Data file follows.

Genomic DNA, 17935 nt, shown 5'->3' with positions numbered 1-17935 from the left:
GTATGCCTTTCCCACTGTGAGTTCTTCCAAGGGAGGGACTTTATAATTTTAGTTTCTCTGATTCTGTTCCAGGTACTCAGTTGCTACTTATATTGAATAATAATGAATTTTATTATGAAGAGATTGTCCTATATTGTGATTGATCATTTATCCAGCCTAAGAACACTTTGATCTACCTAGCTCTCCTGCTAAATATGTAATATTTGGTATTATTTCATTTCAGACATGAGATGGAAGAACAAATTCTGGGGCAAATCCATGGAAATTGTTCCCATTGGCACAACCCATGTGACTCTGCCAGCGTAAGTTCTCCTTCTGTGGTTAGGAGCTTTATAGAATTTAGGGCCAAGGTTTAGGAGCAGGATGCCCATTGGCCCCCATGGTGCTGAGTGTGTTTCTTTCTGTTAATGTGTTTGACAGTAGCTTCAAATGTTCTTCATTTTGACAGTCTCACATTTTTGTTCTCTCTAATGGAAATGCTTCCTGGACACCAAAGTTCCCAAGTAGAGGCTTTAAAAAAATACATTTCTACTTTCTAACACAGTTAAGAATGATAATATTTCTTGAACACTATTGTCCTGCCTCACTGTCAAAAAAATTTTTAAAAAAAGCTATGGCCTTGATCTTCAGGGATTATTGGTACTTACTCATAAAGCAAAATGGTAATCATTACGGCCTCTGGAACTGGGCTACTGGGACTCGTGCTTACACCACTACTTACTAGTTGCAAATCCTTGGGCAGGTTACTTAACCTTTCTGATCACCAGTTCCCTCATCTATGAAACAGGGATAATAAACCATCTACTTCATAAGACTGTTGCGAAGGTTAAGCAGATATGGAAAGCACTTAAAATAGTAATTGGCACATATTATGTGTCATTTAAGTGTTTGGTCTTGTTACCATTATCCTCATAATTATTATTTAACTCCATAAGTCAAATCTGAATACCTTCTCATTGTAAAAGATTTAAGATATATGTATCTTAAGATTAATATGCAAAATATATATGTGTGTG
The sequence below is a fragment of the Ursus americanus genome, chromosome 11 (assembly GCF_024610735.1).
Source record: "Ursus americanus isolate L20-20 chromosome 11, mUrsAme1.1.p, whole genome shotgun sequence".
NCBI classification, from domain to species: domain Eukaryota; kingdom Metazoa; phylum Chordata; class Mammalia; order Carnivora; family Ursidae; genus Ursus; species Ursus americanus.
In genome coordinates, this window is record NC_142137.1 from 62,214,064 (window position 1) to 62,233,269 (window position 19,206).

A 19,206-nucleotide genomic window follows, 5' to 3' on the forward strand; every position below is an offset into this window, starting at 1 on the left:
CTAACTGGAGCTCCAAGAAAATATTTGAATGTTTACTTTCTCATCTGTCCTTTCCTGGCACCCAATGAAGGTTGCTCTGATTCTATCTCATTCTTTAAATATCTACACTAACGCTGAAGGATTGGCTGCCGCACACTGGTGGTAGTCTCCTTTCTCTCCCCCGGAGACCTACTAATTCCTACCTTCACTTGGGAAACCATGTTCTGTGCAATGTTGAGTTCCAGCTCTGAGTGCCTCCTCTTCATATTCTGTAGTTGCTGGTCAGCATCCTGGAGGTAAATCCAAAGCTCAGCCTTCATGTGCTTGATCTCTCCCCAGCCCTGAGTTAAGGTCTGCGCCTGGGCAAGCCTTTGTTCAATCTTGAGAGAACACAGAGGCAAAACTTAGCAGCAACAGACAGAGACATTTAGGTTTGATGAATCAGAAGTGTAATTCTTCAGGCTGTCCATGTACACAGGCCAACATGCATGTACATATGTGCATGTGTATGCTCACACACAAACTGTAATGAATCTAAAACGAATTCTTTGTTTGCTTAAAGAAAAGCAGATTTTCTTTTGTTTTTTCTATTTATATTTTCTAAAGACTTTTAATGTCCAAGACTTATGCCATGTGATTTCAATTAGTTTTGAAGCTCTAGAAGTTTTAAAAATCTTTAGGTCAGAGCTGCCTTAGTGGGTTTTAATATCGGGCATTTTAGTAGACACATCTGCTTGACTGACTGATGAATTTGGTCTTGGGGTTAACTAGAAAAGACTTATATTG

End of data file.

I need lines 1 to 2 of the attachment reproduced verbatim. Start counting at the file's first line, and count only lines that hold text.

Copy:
Genomic DNA, 17935 nt, shown 5'->3' with positions numbered 1-17935 from the left:
GTATGCCTTTCCCACTGTGAGTTCTTCCAAGGGAGGGACTTTATAATTTTAGTTTCTCTGATTCTGTTCCAGGTACTCAGTTGCTACTTATATTGAATAATAATGAATTTTATTATGAAGAGATTGTCCTATATTGTGATTGATCATTTATCCAGCCTAAGAACACTTTGATCTACCTAGCTCTCCTGCTAAATATGTAATATTTGGTATTATTTCATTTCAGACATGAGATGGAAGAACAAATTCTGGGGCAAATCCATGGAAATTGTTCCCATTGGCACAACCCATGTGACTCTGCCAGCGTAAGTTCTCCTTCTGTGGTTAGGAGCTTTATAGAATTTAGGGCCAAGGTTTAGGAGCAGGATGCCCATTGGCCCCCATGGTGCTGAGTGTGTTTCTTTCTGTTAATGTGTTTGACAGTAGCTTCAAATGTTCTTCATTTTGACAGTCTCACATTTTTGTTCTCTCTAATGGAAATGCTTCCTGGACACCAAAGTTCCCAAGTAGAGGCTTTAAAAAAATACATTTCTACTTTCTAACACAGTTAAGAATGATAATATTTCTTGAACACTATTGTCCTGCCTCACTGTCAAAAAAATTTTTAAAAAAAGCTATGGCCTTGATCTTCAGGGATTATTGGTACTTACTCATAAAGCAAAATGGTAATCATTACGGCCTCTGGAACTGGGCTACTGGGACTCGTGCTTACACCACTACTTACTAGTTGCAAATCCTTGGGCAGGTTACTTAACCTTTCTGATCACCAGTTCCCTCATCTATGAAACAGGGATAATAAACCATCTACTTCATAAGACTGTTGCGAAGGTTAAGCAGATATGGAAAGCACTTAAAATAGTAATTGGCACATATTATGTGTCATTTAAGTGTTTGGTCTTGTTACCATTATCCTCATAATTATTATTTAACTCCATAAGTCAAATCTGAATACCTTCTCATTGTAAAAGATTTAAGATATATGTATCTTAAGATTAATATGCAAAATATATATGTGTGTG